Can a School Delete Facebook Comments on Their Page?

Jessica L. Billingsley

Author: Jessica L. Billingsley

POST DATE: 3.1.21
Ccha  Education Law

In today’s hostile political arena, we’ve all witnessed or become a part of a Facebook comment war: initially the comments provide constructive criticism, but inevitably dissolve into insults. Often these word wars take place on private pages. On occasion, however, insulting comments or comment wars spill onto the Facebook pages of public entities, such as schools.

For example, the Honolulu Police Department recently settled a lawsuit for $31,000 over deleting negative Facebook comments. In 2015, a Florida Sheriff’s Department had to settle with a citizen after it deleted his Facebook comments and banned him from further postings on their page. Finally, the Indiana city of Beech Grove settled with the ACLU for an undisclosed amount after removing negative comments from its Facebook page.

The reason for all these lawsuits about comments you would typically scroll past on your own news feed? The First Amendment.

How the First Amendment Works

The First Amendment protects citizens’ free speech from censorship by public entities such as schools. The internet, and particularly, social media sites such as Facebook, have opened up an entirely new frontier of First Amendment concerns. These concerns compound when the site provides for and encourages participation from the public.

For school social media accounts that are not interactive (think Twitter), there are fewer First Amendment concerns. Often, those types of sites will constitute speech by the government.

However, participation by the public transforms a school Facebook page into a “limited public forum,” meaning the space is designated for speech by certain groups or for discussion of certain topics. In order to remove postings made by the public, schools need to ensure that their decisions are reasonable and content neutral.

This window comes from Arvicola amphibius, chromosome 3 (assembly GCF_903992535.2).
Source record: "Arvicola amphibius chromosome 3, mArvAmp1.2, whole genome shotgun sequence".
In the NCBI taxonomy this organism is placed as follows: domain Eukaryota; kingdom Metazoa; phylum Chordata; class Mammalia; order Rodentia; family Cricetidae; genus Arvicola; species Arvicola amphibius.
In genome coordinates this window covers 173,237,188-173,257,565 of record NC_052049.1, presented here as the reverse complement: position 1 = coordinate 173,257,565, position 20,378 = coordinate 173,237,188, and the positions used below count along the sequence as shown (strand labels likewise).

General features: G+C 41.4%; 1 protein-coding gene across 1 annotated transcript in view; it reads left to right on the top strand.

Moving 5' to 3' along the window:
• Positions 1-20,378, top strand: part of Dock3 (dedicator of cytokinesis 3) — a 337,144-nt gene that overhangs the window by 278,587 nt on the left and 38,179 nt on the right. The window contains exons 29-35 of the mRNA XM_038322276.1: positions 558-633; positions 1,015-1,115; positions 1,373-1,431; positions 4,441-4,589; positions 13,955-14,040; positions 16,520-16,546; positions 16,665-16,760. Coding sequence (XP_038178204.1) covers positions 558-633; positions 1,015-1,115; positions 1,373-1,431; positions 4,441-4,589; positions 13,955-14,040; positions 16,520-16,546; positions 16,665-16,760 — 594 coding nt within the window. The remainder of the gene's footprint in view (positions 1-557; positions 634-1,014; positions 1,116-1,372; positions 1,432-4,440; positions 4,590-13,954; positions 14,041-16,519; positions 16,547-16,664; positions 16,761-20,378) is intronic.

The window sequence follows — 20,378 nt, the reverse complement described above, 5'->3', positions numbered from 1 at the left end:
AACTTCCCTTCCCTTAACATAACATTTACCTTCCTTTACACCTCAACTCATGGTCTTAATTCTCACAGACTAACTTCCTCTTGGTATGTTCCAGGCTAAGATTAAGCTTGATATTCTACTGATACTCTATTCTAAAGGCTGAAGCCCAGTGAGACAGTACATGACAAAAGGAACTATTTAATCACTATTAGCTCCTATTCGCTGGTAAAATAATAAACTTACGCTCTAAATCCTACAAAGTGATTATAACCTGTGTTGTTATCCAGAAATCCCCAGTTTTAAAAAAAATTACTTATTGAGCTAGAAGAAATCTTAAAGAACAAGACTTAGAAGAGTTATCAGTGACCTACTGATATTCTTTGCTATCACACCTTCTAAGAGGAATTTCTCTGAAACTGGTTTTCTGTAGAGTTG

Content neutral means that the content or viewpoint of the speech does not factor into the decision to remove the post. Thus, schools should not remove posts or ban users just because comments are negative or critical.

Obviously, there are some instances where the speech itself will not enjoy the protections of the First Amendment. The racist epithets of Facebook-posters can quickly be deleted without much concern. Similarly, obscenity, threats, commercial speech, and personal attacks can likely be regulated with less concern for First Amendment violations.

In order to temper the online keyboard war, several public entities create a “Comment” or “Moderation” policy. These policies give notice to the commenting public that certain types of posts or discussions will not be tolerated. The trickiest aspect of such a policy to enforce is when a policy directs users to “stay on topic.” In theory, the direction can cohabitate with the limited public forum standards, but must be systematically enforced lest discrimination or content neutrality may be questioned.

Regardless of the existence of a policy, best practices include keeping a record of any deleted post. If the school gets into hot water, the post can be reviewed at a later time and used as evidence that the school made the right call in taking it down.

Schools and all public entities should also be aware of the terms of service that Facebook and similar social media sites may have in place. In certain instances, the best course of action may include reporting the post to the site administrator.

While all this First Amendment discussion may make you want to delete your school’s Facebook account, such sites can also provide invaluable communication with your students and parents. If something comes up, the School Law Team at Church Church Hittle + Antrim will happily guide you through First Amendment requirements.

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